3. Insert indicating thermometer in hot water or oil bath to proper bulb immersion depth.
4. Start stopwatch when indicating thermometer reads 19°F (11°C) below bath temperature.
5. Stop stopwatch when indicating thermometer reads 7°F (4°C) below bath temperature.
6. Record thermometric response time for office record.
Example. —On a thermometer with a range of 150°F to 175°F (66°C to 80°C) used at pasteurization temperatures of 161°F and 166°F (72°C and 75°C), a water bath of 170°F (77°C) could be used. 19°F (11°C) below 170°F (77°C) would be 151°F (66°C); 7°F (4°C) below 170°F (77°C) would be 163°F (73°C). Hence, after immersing the thermometer which has been previously cooled, in the 170°F (77°C) bath, the stopwatch is started when the thermometer reads 151°F (66°C) and stopped when it reads 163°F (73°C).
Note.—The test included the pasteurization temperature of 161°F and 166°F (72°C and 75°C).
Corrective Action.—If the response time should exceed 4 seconds, the thermometer should be replaced or returned for repair.
TEST 8. RECORDER/CONTROLLER—THERMOMETRIC RESPONSE
Reference.—Item 16p(B).
Application.—To all recorder/controllers used in connection with continuous-flow pasteurizers except those in which the flow-diversion device is located at the end of the cooler section.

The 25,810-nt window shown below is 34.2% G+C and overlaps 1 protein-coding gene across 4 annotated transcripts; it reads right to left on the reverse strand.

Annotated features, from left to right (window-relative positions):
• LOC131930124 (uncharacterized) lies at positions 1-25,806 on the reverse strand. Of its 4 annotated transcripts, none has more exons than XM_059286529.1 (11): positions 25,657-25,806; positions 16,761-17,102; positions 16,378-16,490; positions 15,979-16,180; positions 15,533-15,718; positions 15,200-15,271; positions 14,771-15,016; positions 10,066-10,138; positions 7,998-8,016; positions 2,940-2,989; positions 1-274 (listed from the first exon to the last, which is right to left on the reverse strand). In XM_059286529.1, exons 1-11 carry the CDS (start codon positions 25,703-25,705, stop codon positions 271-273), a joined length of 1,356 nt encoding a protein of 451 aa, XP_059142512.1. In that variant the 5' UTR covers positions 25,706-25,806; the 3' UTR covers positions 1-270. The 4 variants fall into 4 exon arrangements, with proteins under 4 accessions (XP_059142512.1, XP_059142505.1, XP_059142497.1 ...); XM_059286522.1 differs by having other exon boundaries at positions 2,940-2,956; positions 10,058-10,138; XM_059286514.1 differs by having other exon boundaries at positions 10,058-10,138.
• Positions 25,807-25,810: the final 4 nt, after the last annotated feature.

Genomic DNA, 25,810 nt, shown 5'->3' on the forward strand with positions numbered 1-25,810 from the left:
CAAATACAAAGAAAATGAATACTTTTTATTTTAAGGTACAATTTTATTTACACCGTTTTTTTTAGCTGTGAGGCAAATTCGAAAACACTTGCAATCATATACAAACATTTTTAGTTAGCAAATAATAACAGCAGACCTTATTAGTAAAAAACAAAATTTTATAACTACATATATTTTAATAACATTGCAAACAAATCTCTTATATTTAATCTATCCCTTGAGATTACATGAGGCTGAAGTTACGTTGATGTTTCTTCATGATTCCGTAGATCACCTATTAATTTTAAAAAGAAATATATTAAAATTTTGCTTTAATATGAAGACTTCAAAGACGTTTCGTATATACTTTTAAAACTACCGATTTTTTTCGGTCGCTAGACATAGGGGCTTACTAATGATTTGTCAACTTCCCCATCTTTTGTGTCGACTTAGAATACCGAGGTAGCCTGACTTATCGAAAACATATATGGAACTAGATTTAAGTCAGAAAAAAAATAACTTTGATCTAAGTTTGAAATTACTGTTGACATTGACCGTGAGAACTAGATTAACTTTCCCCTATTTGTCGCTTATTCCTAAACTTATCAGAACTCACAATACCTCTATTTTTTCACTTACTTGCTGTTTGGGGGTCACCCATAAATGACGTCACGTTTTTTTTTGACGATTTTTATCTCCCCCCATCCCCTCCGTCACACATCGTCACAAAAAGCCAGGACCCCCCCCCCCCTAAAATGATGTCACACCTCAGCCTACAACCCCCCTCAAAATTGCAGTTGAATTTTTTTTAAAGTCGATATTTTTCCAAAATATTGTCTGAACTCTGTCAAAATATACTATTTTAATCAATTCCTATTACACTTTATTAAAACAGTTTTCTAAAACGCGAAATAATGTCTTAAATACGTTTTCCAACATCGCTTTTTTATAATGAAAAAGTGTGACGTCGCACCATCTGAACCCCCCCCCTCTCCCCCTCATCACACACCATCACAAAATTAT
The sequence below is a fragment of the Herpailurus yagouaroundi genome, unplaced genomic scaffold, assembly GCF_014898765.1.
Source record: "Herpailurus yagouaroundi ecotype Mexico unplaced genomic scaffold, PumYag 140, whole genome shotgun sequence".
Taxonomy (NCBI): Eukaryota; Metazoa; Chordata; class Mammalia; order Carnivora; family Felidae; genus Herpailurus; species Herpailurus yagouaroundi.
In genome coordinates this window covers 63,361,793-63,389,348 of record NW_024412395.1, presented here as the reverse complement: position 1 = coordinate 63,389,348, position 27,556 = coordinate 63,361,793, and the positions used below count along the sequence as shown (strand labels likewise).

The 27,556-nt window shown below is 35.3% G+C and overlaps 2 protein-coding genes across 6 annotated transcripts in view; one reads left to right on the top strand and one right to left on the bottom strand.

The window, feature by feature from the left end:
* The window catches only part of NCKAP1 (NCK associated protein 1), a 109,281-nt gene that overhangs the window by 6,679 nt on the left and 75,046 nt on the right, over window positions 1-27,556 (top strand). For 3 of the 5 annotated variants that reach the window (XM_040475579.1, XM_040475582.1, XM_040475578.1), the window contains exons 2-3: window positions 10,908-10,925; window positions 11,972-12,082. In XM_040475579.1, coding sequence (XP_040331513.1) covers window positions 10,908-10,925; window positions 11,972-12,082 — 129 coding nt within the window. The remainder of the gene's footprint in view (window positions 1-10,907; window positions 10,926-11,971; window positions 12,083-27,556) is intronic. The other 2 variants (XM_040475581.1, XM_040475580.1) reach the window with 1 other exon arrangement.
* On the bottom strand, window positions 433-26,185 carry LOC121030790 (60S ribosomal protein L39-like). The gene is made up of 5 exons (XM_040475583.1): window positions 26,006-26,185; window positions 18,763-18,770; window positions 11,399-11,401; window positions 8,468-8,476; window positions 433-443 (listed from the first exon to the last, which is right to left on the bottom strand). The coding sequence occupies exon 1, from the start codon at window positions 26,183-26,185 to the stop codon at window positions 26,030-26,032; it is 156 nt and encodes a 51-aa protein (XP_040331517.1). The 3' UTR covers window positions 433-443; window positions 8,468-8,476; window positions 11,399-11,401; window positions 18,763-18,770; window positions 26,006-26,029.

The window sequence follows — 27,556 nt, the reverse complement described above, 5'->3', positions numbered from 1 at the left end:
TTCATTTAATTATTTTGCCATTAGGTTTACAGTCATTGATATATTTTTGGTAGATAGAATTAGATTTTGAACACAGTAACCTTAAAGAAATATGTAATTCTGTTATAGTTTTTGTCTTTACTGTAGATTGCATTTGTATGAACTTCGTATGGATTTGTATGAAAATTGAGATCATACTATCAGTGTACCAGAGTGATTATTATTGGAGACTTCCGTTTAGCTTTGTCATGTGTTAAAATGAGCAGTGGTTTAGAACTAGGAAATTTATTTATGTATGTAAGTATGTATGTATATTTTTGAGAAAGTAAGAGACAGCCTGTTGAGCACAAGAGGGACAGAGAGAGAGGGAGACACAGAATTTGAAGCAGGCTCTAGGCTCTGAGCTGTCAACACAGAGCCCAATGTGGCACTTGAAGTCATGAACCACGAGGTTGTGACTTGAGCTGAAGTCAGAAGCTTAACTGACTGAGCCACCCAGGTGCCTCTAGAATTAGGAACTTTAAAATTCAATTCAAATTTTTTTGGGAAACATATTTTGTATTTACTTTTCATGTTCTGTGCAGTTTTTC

Frequency.—Upon installation and at least once each 3 months thereafter.
Criteria.—Five seconds, under specified conditions.
Apparatus.—Previously tested indicating thermometer on pasteurizers), stopwatch, water or oil bath (10-gallon milk can), agitator, heat supply.
Method.—Measure the time interval between the instant when the recording thermometer reads 12°F (7°C) below the cut-in temperature and the moment of cut-in by the controller. This measurement is made when the sensing element is immersed in a rapidly agitated water or oil bath maintained at exactly 7°F (4°C) above the cut-in temperature.
Procedure. —1. Check and, if necessary, adjust the pen-arm setting of the recording thermometer in the proper reference arc to agree with the indicating thermometer reading at pasteurization temperature.
2. Determine the cut-in temperature of controller (Test 10), either while in normal operation or by using a water or oil bath.
3. Remove sensing element and allow to cool to room temperature.